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  • Publication Name: Aiken Journal
  • Location: Aiken, South Carolina
  • Pages Available: 2,250
  • Years Available: 1874 - 2002
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View Sample Pages : Aiken Journal, October 03, 1874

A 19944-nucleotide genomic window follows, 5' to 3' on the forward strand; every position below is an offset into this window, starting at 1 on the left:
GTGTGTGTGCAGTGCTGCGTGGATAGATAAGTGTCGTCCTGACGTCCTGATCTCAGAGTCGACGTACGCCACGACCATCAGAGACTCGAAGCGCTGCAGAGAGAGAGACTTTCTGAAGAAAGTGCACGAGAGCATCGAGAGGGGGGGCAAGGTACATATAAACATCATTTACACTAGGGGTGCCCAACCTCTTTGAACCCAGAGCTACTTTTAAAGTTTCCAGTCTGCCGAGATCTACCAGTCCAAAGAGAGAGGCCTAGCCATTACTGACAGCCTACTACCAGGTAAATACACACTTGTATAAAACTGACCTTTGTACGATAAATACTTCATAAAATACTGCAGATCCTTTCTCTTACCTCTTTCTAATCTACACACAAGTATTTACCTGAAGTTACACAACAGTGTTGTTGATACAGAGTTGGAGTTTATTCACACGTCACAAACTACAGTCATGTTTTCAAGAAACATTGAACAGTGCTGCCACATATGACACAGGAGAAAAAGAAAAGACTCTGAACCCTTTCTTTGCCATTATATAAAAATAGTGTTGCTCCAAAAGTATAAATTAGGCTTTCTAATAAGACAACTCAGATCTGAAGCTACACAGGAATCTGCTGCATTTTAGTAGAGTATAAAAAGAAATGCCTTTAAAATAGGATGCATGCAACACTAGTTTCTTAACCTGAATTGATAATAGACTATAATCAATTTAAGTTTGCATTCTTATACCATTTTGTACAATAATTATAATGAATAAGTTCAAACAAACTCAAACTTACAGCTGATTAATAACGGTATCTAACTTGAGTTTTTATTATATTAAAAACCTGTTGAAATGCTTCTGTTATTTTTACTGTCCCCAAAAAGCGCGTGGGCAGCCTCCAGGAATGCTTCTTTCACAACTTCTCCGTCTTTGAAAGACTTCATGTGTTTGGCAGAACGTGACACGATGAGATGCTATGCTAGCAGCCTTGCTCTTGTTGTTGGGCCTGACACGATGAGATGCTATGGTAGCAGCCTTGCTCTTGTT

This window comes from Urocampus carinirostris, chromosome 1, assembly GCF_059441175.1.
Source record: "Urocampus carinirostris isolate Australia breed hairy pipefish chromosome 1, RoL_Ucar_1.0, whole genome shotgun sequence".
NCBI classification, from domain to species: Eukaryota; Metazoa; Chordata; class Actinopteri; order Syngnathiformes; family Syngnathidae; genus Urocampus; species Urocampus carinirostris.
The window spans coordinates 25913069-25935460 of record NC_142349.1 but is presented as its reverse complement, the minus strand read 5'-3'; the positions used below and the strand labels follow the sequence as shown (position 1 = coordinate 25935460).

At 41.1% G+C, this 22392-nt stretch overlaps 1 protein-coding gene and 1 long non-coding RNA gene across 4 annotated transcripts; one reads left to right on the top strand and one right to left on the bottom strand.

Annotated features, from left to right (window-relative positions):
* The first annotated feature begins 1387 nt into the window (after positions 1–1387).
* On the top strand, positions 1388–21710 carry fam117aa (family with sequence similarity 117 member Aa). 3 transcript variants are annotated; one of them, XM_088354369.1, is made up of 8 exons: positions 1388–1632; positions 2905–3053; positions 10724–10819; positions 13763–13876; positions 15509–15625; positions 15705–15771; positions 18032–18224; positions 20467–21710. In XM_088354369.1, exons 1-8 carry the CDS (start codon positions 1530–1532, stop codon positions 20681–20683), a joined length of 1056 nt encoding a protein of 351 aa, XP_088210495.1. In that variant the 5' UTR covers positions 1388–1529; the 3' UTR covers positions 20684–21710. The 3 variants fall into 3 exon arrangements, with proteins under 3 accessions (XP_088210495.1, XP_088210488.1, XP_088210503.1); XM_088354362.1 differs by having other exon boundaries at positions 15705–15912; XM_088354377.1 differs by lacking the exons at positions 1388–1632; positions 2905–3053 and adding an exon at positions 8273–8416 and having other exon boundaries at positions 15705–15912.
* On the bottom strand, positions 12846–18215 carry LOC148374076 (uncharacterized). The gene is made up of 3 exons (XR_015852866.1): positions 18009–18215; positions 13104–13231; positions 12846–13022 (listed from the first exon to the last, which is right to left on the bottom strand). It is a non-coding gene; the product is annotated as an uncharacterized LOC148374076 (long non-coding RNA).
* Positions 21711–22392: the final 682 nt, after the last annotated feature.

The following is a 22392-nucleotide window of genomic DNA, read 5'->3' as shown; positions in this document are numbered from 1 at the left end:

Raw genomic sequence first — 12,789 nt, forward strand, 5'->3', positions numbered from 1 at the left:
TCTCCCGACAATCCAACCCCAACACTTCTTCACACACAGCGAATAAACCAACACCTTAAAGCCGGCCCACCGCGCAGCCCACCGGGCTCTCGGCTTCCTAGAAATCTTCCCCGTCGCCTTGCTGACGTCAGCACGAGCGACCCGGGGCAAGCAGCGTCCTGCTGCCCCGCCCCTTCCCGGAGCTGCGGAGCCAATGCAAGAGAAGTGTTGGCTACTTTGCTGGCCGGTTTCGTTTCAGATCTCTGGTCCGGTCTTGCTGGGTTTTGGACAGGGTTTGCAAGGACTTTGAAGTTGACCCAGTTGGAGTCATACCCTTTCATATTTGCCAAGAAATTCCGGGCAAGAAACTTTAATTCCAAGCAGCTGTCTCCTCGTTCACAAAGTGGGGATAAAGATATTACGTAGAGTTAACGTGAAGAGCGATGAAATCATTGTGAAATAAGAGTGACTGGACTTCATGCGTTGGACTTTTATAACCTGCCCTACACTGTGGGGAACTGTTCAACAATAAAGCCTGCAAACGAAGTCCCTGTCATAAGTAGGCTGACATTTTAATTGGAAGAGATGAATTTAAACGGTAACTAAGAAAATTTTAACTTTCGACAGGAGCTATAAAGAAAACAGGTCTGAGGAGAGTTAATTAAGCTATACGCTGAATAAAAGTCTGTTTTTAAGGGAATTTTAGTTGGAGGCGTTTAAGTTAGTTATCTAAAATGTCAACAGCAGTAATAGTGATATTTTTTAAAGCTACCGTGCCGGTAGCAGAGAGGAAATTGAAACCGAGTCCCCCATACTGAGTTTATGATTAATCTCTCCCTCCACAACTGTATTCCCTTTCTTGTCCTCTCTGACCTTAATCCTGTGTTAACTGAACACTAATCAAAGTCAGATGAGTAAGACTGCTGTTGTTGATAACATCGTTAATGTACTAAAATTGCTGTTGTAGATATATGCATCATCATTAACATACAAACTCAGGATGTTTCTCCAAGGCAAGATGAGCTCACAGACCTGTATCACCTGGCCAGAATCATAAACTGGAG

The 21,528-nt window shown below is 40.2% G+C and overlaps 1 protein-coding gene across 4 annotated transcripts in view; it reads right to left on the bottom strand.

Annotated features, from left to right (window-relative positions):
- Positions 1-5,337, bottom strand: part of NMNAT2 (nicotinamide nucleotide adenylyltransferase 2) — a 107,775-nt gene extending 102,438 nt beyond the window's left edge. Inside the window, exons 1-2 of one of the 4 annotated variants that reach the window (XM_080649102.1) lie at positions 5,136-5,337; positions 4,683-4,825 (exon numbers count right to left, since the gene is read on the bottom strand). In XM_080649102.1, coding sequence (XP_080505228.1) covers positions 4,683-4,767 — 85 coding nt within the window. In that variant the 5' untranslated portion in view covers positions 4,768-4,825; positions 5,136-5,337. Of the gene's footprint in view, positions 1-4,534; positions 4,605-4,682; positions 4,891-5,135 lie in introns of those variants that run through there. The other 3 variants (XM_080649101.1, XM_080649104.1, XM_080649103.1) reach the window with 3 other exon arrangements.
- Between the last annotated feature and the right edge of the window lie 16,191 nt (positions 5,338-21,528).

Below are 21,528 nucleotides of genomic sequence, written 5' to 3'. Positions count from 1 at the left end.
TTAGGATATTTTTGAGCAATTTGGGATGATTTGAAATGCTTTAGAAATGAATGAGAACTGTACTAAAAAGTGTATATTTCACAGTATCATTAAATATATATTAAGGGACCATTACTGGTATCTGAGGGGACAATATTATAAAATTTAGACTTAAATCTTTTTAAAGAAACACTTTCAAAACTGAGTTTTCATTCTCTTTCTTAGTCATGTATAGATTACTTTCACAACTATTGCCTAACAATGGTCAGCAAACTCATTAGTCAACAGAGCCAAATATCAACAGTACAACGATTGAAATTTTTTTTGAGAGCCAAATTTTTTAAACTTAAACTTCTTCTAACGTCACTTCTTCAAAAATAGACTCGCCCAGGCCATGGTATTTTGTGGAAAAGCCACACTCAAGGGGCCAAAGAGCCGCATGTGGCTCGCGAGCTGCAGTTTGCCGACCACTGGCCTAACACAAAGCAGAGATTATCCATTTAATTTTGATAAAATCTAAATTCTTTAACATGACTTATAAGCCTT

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Aiken Journal (Newspaper) - October 3, 1874, Aiken, South Carolina IKEN OLUME 4 —NUMBER 199AIKEN, S. C., OCTOBER 3.IM $2 PER ANNUM, IN ADVANCE HE ART-DOU BTN. r.T B. B. It. IU little have I known thy heart1. • F rect love forgive my fears, r«ui when I saw my hopes depart, I thought on thee with tears ; And fancied in that glorious light., Fast fading from my view, That all our joys, so sweet and bright, Would sadly perish too ! That thou wouldst falter in thy faith, And in my fortune’s fall. "Would seek to ’scape that bolt of scat Ii, That seemed to threaten all ! Wouid turn to brighter hopes and find luo her hearts than mine. ' 'mv better, brighter ties to bind, More worthy tiiee and thine. Swe< t love forgive tho unworthy fear, N« r scorn the hapless heart, ’I”:.ut torn by strife, in deep despair, 1‘ id doubts of what thou art : vW * with the bitterest doubts of ald, ^Then all his hopes went down, Misdeemed thee, too, in fortunes ^thrall, The creature of her frown I That smile assures ; that touch, that look, - That one jvord, swcet’st. of alt, That tells me thou canst bravely brook My fate and share my fail : That thou canst part with power and pride, Nor feel one sad regret ; <»o with mc to Hie desert’s side, And dare be happy yet. "Ay, happy yet, in spite of Fate, Content with modest boon ; Mock all ambitions of the great, Andblc3t in living lone, Iu simplest guise, in humblest home, Too glad if stars above Sing sweetly o’er the low-roof d dome, The joys of lowly love. fle^e, Nature, in luxuriant field, that .ask no' more Than mearest show of toil to yield, Of fruits, an ample store : We’ll live ray love, in dearer duress, Together wed, by ties That make our desert loneliness The care of loving skies. the rest, as bill ain’t over popular with his ‘‘civilized” uabors. nohow. As I sed before, we are all sheered, and, tho’ we don’t talk, we are making great preparashuns fur fitin’, an’ yu no them stilUtonged folks are the most dangerous. Most of us hey jined sum kind uv a kumpany, and ar drilling daily. Even Bid Jones, altho’ he don’t perfess tu be alarmed, buz jined a kalvery kumpany, and [ think that is, to say the least, a boss tile movement.— As tu Bob Smith, lie’s alwuz bin .a grate infantry man, and redy tu Ste and kuss at any time. But '.’ll tell yu. konfidcnt-ialty, Mister Editur, I bai ut jined no kumpany, and what’s more I hain’t a gwine tu. I hain’t forgotten them hard marches over the snow in Virgin-ny, nor them sigh-press swamps, mus-keeters and sand flies iii the low country. I hav a lively recollection of them Yankee bullets, and I shall -not cease to remember the many months devoted tu the enjoyment ov bel li an hi sparits in itll at gem of Yan key prisons, Fort Delaware. Every Cotifedcrick, who had the pleasure of sojourning thar, will experience a heart-throb jest attlie mention ov the place, so its needless to say much ; but I can say this much: i/bbody need interduce the small-pox agin’ for my benifit; fur if I hav’nt a receipt nobody liaz. When hum home, Polly Ann declared that my oldest creditor wouldn’t bev node me, and I aint handsome yet. While the war lasted I fit as well as I node how, but when it wuz over I made a vow to be, ever after, a man of peace, and I’m gwine tu kepe that vow. Its true I make it a pint ov duty to pervide ‘Folly Ann with weapons ov korrecksio®, with which tu sustain the family guy- which she wears out upon my boys.— Altho’ a peaseable man, I think I orte tu kontribit that much towards, the eddykashion and training ov my boys ■; so every week I gather fresh twigs.— An Editor’s Opinion of Base Ball, An editor, relating his experiance, says that the doctor informed him that he needed exercise, and he recommended the national game. The advice was taken. Iii* (the editors) conclusions arc as follows:    ? That wa6 an eventful chap who first better from “Obadier Rr6%n” Mister Editur—Seems like I’ve caught the “cacothese scribendy” (that’s the Latin for makin’ a fool ov one’s v -B^lf,) fur ever since I rit tu yu before, 've bin wantin tu rite agin’. Tu be lute ther’s sum excuse for me, fur its {rather flatterin’ tu a pore, unedykated oiler like me tu be allowed'tu get intu ^your press, when so menny smart men j hey tride the same thing and failed. 5\ lf you remember when I rit tu yu ^before Iexpeckted before this tu be, in Wfakyi but Bob Smith reminded me LA^Rtwe hed bin livin under an Afrykan unment ever since the war, an’ it no use mot in*. That wasn’t awl sed, but if I wuz tu tell yu the yu’d say that it wuz perfanity, and refuse .tu put it in your payer.-ehever Bob Smith gets to talkin’ t the guvunmerit he uses a heap ov de that ain’/t in the Bible, nor in ter Websters big book, neither. aby yu don’t rekolect Bub ? Jest .ax\he boys—the few’s left—of thepld 47th judgement who wuz the cleverest feller, the besit fiter, and the w un Who could kuss the hardest of a1 the rngement, and the ywnanumus reply wjrnld be, “Bob Smith !” Wire awl sheered now. When . say a^l, of course I mean ^everybody— except LB ill Jones. That ain’t in Bill’ nature j he ain’t skcerry worth a cent he'nevW was sheered in his life, and i bcv no idee that he ever will be, either invented base ball. It’s s&ch fun. V ve I’m a great beleever in what folks call moral suasion f9 but Polly Ann ad-hears to the good old thewy, advanced by Solomon, and she Fez fhar’s more suasion” in a good bresh broom than anything else ; and that she has proved the “ted of korreckshun” tu be a con- played five games and this is the result: Twenty-seven dollars 'paid out for things. One bunged eye—badljfc bunged. One broken little finger. One bump on the head. Nineteen lame backs. One sore jaw. One thumb dislocated. Three sprained aneles. One dislocated shoulder from trying to throw the bull a thousand yards. Twohandsra.v from trying to stop hot balls. A lump size of hornet’s ‘ nest on left hip, well back. A nose sweetly jammed and five uniforms spoiled from rolling * in the dust at bases. I have played two we|ks and don’t think I like the game. I’&j looked over the scorer’s hook arid find that I have broken several bats, made one tallyk broken one umpires jaw broken ten windows in adjoining houses, tilled a baby, smashed a kerosene lamp, broken the leg of a dog, mortally injured the breadbasket of a spectator, and knocked five other players out of tim# by slinging my bat. I have used up fifteen bottles of arnica ointment, five bottles ox lotions, and •V half a raw beef and am sp foil cf pain that it seems as if uiyTim(lA were broken bats and my legs thm^tffbs of a dead I ay the Printer. rod. “FII owe Lives there a man with nose sd thai never to himself hath said, pay before I go to bed, the debt I the printer?”—Brandon Republican. Yes, there are some I know full well, but they I fear will go to—well, the place where there’s no winter.—Panola Star. You’er blind, Star, your reason’s dim, or you’d not argue such a whim ; e’en the devil would not accept him who fails to pay the printer.— Topelo Journal. Quite as cool as snow in winter, ’tis to die indebted to the printer; our brother editors’ heads are level—so mean a soul’s sure to see the devil.— State Journal. Unless perchance he should repent, in his last hour an order sent, all back dues to make him even, then surely he would go to Heaven.—Elmore Republican . We’re glad now the means are found io bring the back subscribers round, so when you’ve run your course of years, jay then at list your foil arrears. But no arrears to have to pay, is better far, we think and say.—St. Charles Herald. There are good farmers, yet we know tis true, That get behind hand—owe a year or two. And sometimes sickness comes, and it may he They owe the printer not one year but three, ms his debt, goes on from more to more, Until he finds that yeais have grown to ‘our. A Valuable Recipe. argument. wincin I don’t no whether u’le hear from me agin or not, tho’ I’ve had no oppo-sishion yet in ritin’ tu yu ; but Polly Ann is so oposed tu theze strang-mind-ed female wimmin, who rite tu the ^ress, and sez tha hcv no bizziness kapicity, that, I’m aferd that if I rite too often she’ll'git tuthinkin that I hev no tal-lent for bush ess ether. Yours truly, Obadter Brown. P. S.—-Jack Smith kum in jest now and sed that Bill Jones’ wife told his wife that her sister-in-law’s husband sed that sumbody -seed it in the papers that “Uncle Bam” hed ordered a lot ov trups tu be stashuned “all about” “down south” bu k ope order. Hurray for “Uncle Sam J” an’ all the rest ov my uncles—ifthale send sumbody else tu du the fitin’—an’ FII-stay at home with my boys. Bob Smith sez “them (adjective) Yankys are jest sent here tu chn forsethatbl—essed swivel rites bill 3” bot they can “swivel” on, as for as I’m konserned, an’ Iii pick cotton with my •boys fur the rest ov my days without a whimper. I feel so pert now mabv Iii rite agin. Yours, in better spirits, O. B. The Journal of Chemistry publishes a recipe for the destruction of insects, which, If it be one half as efficatious as It is claimed to be, will prove invaluable; Hot alum water is a recent suggestion as an insecticide. It will,distroy black and red ants, cockroaches, spiders, chintz bugs, and all the crawling pests which infest our houses. Take two pounds of alum and dissolve it in three or four quarts of boiling water; let it stand on the fire till the alum disappears: then apply it with a brush, while nearly boiling hot, to every joint and crevice iii your closits, bedsteads, pan-try-shelves aud the like. Brush the crevices in the floor of the skirting, or mop-boards, if you suspect that they harbor vermin. If in whitewashing a in this world or the next; for Folly Ann see that he wasn’t sheered when Mister Shearman’s “raider*” were at his Very hearthstone, and she sez that anybody what wouldn’t be aferd ov them, e n\ld meet    *lis    ^osts an(i notauai). ffl2iifi»zent awl Polly Ann $o*jLput J {'A better not tell you Five francg pieces have appeared in France, having on one Vide the head of the Prince Imperial, who in the legand, is styled “Napoleau IV.” The leport that Kellogg intends to prosecute the leaders in the late “insure rection” in Louisiana, is discredited in Washington official circles. coaling, plenty of alum is added to the lime, it will also serve to keep insects at a distance. Cockroaches will flee the the paint which has been washed iii cool alum water. Shugar barrels and boxes can be freed from ants by drawing a chalk mark just around the edge of the top of them. The mark must be unbroken, or they will creep over it; but a continuous chalk line mark half an inch in width will set their depredations at naught. Powdered alum ov borax will keep the chintz bugs at a respectful distance, and travelers should always carry a package in their hand-bage, to scatter over aud under thoir pillows in places where they have reason to suspect tloe presence of such bedfellows. Newspaper Advertising. Newspaper advertising {is the most energetic and villigent of salesmen ; ad Stay on the Farm. M ry honest farmer says, if I’m alive I’ll pay the printer, else I cannot thrive, My corn will rust, my wheat will smut In spite of all I do, My wagon stick fast in the rut, Tiff J pay foe printers due. ^ —Southern Farmer. An influential agricultural paper j^res the following capital advice to tho thousands of young men who grow tired of the farmer’s life, and seek to replace it wiih what they wrongly conceive to Ije the easier and often more honorable life of a city resident. The cities and villages are already o7ercrowded, and every kind of business languishes more than the .ml ti ration of the earth. In the chics the labor market is overstocked, and one can get any desired number of hands for any conceivab’e job. Clerks from the country have usually to serve two or three years before they can got living wages. The city throngs with unemployed men and women, waiting for Something to turn up. Those who find employment have no security for permanence. Mommies lose their places and have to iie idle for weeks and months together. All the products of skill and labor, are relatively cheaper than ) revisions and breadstuffs. The great material want of the nation is cheaper meats, grain and vegetables. We have merchants, mechanics and middle-men enough, but far too few farmers. The best cultivated State abounds in uncultivated lands. Even in the vicinity of our large towa3 and cities cheap ' lands abound, and splendid chances for enterprising young men to win homes and fortune. Onee settled on his own amps, the farmer has constant, profitable occupation before him. Nowhere i3 unscill-ed laborso sure of sustainancc, nowhere will inteligent industry so surely win a happy home aud competance. In the country one never need to lack for labor, and labor brings there the necessaries and comforts of life.    ,    «.* dressing thousands each day, always in the advertiser’s interest, and ceaselessly at work seeking customers from all classes. Newspaper advertising is now recognized by business men, having faith in their own wares, as tho most effective moans for securing for their goods a wide recognition of their faults. Mention has been made in the San Framsco Chronicle of tho appointment of young Jimmy Glennon, of Oakland, to a cadetship in the Naval School! line interesting facts have leaked out concernipg the young man’s career which go to show that the appointment. is ctuincn By a wise one. Young Glen-non’s school record has been wonderful. An admiring young classmate writes a long letter to the Chronicle concerning c?    C* it, in which he says :—“ To show the enormous task the boy has been performing at the University it may be interesting to state that as long as there was grading offered the boys to do around the grounds, Glennon, at the first hours in the morning, was over from Aiamed, about seven miles distant, with his sleeves rolled up and with pick or shovel in hand, trying to earn his twenty cents an hour alongside of the brawny laborers. But the most remarkable part was that when the bell tapped for recitation in mathematics he was promptly in his place with a perfect recitation. It is considered remarkable if a student can get through a term perfect in either recitation or examination, and but one or two in a class of sixty or seventy ever do this; but Glennon generally came off perfect in both, and often, when the whole section failed on a difficult problem, our hero would step to the board and solve it in a twinkling. Again, after rocisation, James would be found, with cheerful lace awd ready jokes at command, trundling his wheelbarrow or wielding his homelg implements among the grading hands, whom he always kept in jolly humor by his ready wit. Ahoy capable of doing all this is bound to succeed in life,” Some time since a complete encyclopedia of useful knowledge in human form became an inmate of a family. When this learned guests came among them he was consulted as an oracle in many cases, and was asked one morning: •“Would he tell or show them a better way to cook the steak for. breakfast?” He took the thin, longhandled frviug-pan from its nail, aud putting it on the stove, heated it quite hot. In this he put the pieces of steak, previously pounded, but to their surprise, did not put a particle of butter in the frying-pan, and did not salt his steak. He allowed the steak merely to graze over, and then turned it quickly to the other side, turning it several times in this manner u.itil it was done. Four minutes were not employed on the op^r oration, but a jucier piece of steak was never eaten. It was, when doue, laid or. the platter, previously warmed, and was buttered and silted and set a mo-? ment in th J hot oven. Allowing the steak to heat but a moment on each side heaped it to retain all its sweet juices, and putting ow the salt. the last moment after it was on the platter drew out its juices. Chicago trots out a man who has lived ten years with the same wife.— This is ouly another oxalis to prove that to the best of rules there are ex^ ccptions, but we are not informed as to whether the wife has lived the same Un°th of time with the same hush nd. There are two kinds of girls ; one is the kind that appears best abroad, the girls that are good for parties, rides^ visits, balls, etc., whose chief delight is in all such things. The other is the kind that appears best at home, the •girls that are useful and cheerful in the dining room, the sick room. and all the precincts of home. They differ widely in character. One 19 frequently a torment at home; the other is a sunbeam, inspiring life and gladness ail along the pathway. Now it does not necessarily follow that there shall be two classes of girls. The right modification would modify them both a little, and unite their characters in one. The Pri'ce of Wales has accepted the Grand Mastership of the Order of Tee Masons. ;